Greater North Borneo languages

The Greater North Borneo languages are a proposed subgroup of the Austronesian language family. The subgroup covers languages that are spoken throughout much of Borneo (excluding the southeastern area where the Greater Barito languages are spoken), as well as parts of Sumatra and Java, and Mainland Southeast Asia. The Greater North Borneo hypothesis was first proposed by Robert Blust (2010) and further elaborated by Alexander Smith (2017a, 2017b).[1][2][3] The evidence presented for this proposal are solely lexical.[4]

Greater North Borneo
most of Borneo
parts of Sumatra, western Java and Mainland Southeast Asia
Linguistic classificationAustronesian
Glottolognort3253  (partial match)

The proposed subgroup covers some of the major languages in Southeast Asia, including Malay/Indonesian and related Malayic languages such as Minangkabau, Banjar and Iban; as well as Sundanese and Acehnese. In Borneo itself, the largest non-Malayic GNB language in terms of the number of speakers is Central Dusun, mainly spoken in Sabah.[5]

Since Greater North Borneo also includes the Malayic, Chamic, and Sundanese languages, it is incompatible with Alexander Adelaar's Malayo-Sumbawan hypothesis.[6][7]


Blust connects the GNB expansion with the migration of Austronesian speakers into Maritime Southeast Asia. According to Blust, when Austronesian speakers came from the north through the Philippines, they split into three groups: one that went into Borneo, one that went into Sulawesi, and one that went into the Moluccas.[8] After landing in Borneo, the first group was further split into two: one that moved along the northwestern coast facing the South China Sea, and another one that moved along the eastern coast. The language variety spoken by the northwestern group eventually developed into the Greater North Borneo languages.[9]


Blust (2010)

Robert Blust proposed a set of lexical innovations that defined Greater North Borneo. One of these innovations is *tuzuq replacing Proto-Malayo-Polynesian *pitu for 'seven'.[1] The following subgroups are included:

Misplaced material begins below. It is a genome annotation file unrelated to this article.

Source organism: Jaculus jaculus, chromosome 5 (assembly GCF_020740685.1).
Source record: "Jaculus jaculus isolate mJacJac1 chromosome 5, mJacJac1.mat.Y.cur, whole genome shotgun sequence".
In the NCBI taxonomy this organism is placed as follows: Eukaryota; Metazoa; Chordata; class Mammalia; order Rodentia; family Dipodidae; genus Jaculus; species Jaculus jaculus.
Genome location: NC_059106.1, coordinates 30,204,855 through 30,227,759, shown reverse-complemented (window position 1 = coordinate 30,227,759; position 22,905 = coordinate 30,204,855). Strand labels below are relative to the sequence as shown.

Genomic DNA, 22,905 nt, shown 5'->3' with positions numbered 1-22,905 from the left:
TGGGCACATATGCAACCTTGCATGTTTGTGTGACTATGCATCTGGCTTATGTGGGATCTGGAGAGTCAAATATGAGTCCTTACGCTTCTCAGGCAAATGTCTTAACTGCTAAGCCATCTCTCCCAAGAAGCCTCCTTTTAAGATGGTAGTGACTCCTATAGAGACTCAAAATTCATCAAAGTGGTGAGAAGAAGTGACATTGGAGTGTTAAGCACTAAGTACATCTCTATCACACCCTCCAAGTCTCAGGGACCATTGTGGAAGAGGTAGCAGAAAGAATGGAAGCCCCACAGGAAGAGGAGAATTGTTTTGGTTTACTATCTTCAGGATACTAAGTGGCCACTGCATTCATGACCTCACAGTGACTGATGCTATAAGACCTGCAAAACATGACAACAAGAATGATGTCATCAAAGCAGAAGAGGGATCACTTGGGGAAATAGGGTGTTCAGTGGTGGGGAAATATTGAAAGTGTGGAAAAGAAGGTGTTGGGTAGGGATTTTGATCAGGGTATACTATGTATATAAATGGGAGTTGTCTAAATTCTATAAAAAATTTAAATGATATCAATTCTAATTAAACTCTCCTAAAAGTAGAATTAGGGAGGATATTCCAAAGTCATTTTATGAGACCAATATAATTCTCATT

While Blust assumed that all languages of Borneo other than those in Greater Barito subgroup with GNB,[1] he does not attempt to explicitly classify several languages, including those with insufficient available data.[10][11]

Smith (2017a, 2017b)

Smith recognizes an independent Central Sarawak branch within Greater North Borneo, combining the Melanau, Kajang and Punan–Müller-Schwaner languages.[12] Additionally, he also excludes Moklenic from GNB and places it all the way up as one of the primary branches of Malayo-Polynesian.[3]

Proto-Kayanic, Proto-Punan, Proto-Müller-Schwaner, Proto-Land Dayak, and Proto-Kenyah have also been reconstructed in Smith (2017a).[13]


  1. Blust 2010, pp. 44, 47.
  2. Smith 2017a, p. 346–364.
  3. Smith 2017b, p. 459–460.
  4. Blust 2010, p. 68.
  5. Blust 2013, p. 65.
  6. Blust 2010, p. 81.
  7. Adelaar 2005.
  8. Blust 2010, p. 45.
  9. Blust 2010, p. 48.
  10. Blust 2010, pp. 52–53.
  11. Smith 2017a, p. 28.
  12. Smith 2017a, p. 319.
  13. Smith 2017a, p. 49–50.


  • Adelaar, Alexander (2005). "Malayo-Sumbawan". Oceanic Linguistics. 44 (2): 357–388. JSTOR 3623345.
  • Blust, Robert (2010). "The Greater North Borneo Hypothesis". Oceanic Linguistics. 49 (1): 44–118. JSTOR 40783586.
  • Blust, Robert (2013). The Austronesian languages. Asia-Pacific Linguistics 8 (revised ed.). Canberra: Asia-Pacific Linguistics, Research School of Pacific and Asian Studies, The Australian National University. hdl:1885/10191. ISBN 9781922185075.
  • Smith, Alexander D. (2017a). The Languages of Borneo: A Comprehensive Classification (PDF) (Ph.D. Dissertation). University of Hawai‘i at Mānoa.
  • Smith, Alexander D. (2017b). "The Western Malayo-Polynesian Problem". Oceanic Linguistics. 56 (2): 435–490. doi:10.1353/ol.2017.0021.

Further reading

  • Adelaar, Alexander; Himmelmann, Nikolaus, eds. (2005). The Austronesian Languages of Asia and Madagascar. London: Routledge. ISBN 9780700712861.
  • Blust, Robert; Smith, Alexander D. (2014). A Bibliography of the Languages of Borneo (and Madagascar). Phillips, Maine: Borneo Research Council. ISBN 9781929900152.
  • Lobel, Jason William (2016). North Borneo Sourcebook: Vocabularies and Functors. University of Hawaii Press. ISBN 9780824857790.
This article is issued from Wikipedia. The text is licensed under Creative Commons - Attribution - Sharealike. Additional terms may apply for the media files.